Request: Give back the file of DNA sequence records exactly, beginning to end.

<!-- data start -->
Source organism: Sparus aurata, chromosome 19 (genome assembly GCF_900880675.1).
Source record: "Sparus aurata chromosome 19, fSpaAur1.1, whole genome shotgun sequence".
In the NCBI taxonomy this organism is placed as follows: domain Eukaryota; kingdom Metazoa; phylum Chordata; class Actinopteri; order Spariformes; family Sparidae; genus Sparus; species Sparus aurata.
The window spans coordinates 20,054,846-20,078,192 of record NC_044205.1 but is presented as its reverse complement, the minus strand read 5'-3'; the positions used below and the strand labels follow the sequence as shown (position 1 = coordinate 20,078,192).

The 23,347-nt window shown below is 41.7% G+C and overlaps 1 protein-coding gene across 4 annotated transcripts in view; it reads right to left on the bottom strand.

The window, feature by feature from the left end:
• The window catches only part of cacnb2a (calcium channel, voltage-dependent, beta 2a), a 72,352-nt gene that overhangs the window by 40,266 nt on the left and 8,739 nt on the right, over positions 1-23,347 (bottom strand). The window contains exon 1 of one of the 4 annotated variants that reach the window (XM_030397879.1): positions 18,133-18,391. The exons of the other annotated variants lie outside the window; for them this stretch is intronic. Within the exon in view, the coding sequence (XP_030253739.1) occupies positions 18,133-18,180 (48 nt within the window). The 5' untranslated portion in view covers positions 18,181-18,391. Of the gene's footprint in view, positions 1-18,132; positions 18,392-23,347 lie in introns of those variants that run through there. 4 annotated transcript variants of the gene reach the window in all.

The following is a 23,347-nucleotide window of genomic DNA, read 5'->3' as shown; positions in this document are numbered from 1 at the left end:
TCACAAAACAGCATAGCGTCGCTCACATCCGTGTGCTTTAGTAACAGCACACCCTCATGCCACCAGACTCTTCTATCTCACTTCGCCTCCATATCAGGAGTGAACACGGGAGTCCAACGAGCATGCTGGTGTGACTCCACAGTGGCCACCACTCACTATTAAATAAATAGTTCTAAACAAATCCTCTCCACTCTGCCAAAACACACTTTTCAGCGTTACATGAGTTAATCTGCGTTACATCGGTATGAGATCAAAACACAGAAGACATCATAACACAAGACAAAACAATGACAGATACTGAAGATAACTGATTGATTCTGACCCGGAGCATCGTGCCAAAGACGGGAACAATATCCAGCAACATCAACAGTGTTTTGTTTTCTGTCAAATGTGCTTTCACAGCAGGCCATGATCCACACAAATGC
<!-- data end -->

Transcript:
Source organism: Sparus aurata, chromosome 19 (genome assembly GCF_900880675.1).
Source record: "Sparus aurata chromosome 19, fSpaAur1.1, whole genome shotgun sequence".
In the NCBI taxonomy this organism is placed as follows: domain Eukaryota; kingdom Metazoa; phylum Chordata; class Actinopteri; order Spariformes; family Sparidae; genus Sparus; species Sparus aurata.
The window spans coordinates 20,054,846-20,078,192 of record NC_044205.1 but is presented as its reverse complement, the minus strand read 5'-3'; the positions used below and the strand labels follow the sequence as shown (position 1 = coordinate 20,078,192).

The 23,347-nt window shown below is 41.7% G+C and overlaps 1 protein-coding gene across 4 annotated transcripts in view; it reads right to left on the bottom strand.

The window, feature by feature from the left end:
• The window catches only part of cacnb2a (calcium channel, voltage-dependent, beta 2a), a 72,352-nt gene that overhangs the window by 40,266 nt on the left and 8,739 nt on the right, over positions 1-23,347 (bottom strand). The window contains exon 1 of one of the 4 annotated variants that reach the window (XM_030397879.1): positions 18,133-18,391. The exons of the other annotated variants lie outside the window; for them this stretch is intronic. Within the exon in view, the coding sequence (XP_030253739.1) occupies positions 18,133-18,180 (48 nt within the window). The 5' untranslated portion in view covers positions 18,181-18,391. Of the gene's footprint in view, positions 1-18,132; positions 18,392-23,347 lie in introns of those variants that run through there. 4 annotated transcript variants of the gene reach the window in all.

The following is a 23,347-nucleotide window of genomic DNA, read 5'->3' as shown; positions in this document are numbered from 1 at the left end:
TCACAAAACAGCATAGCGTCGCTCACATCCGTGTGCTTTAGTAACAGCACACCCTCATGCCACCAGACTCTTCTATCTCACTTCGCCTCCATATCAGGAGTGAACACGGGAGTCCAACGAGCATGCTGGTGTGACTCCACAGTGGCCACCACTCACTATTAAATAAATAGTTCTAAACAAATCCTCTCCACTCTGCCAAAACACACTTTTCAGCGTTACATGAGTTAATCTGCGTTACATCGGTATGAGATCAAAACACAGAAGACATCATAACACAAGACAAAACAATGACAGATACTGAAGATAACTGATTGATTCTGACCCGGAGCATCGTGCCAAAGACGGGAACAATATCCAGCAACATCAACAGTGTTTTGTTTTCTGTCAAATGTGCTTTCACAGCAGGCCATGATCCACACAAATGC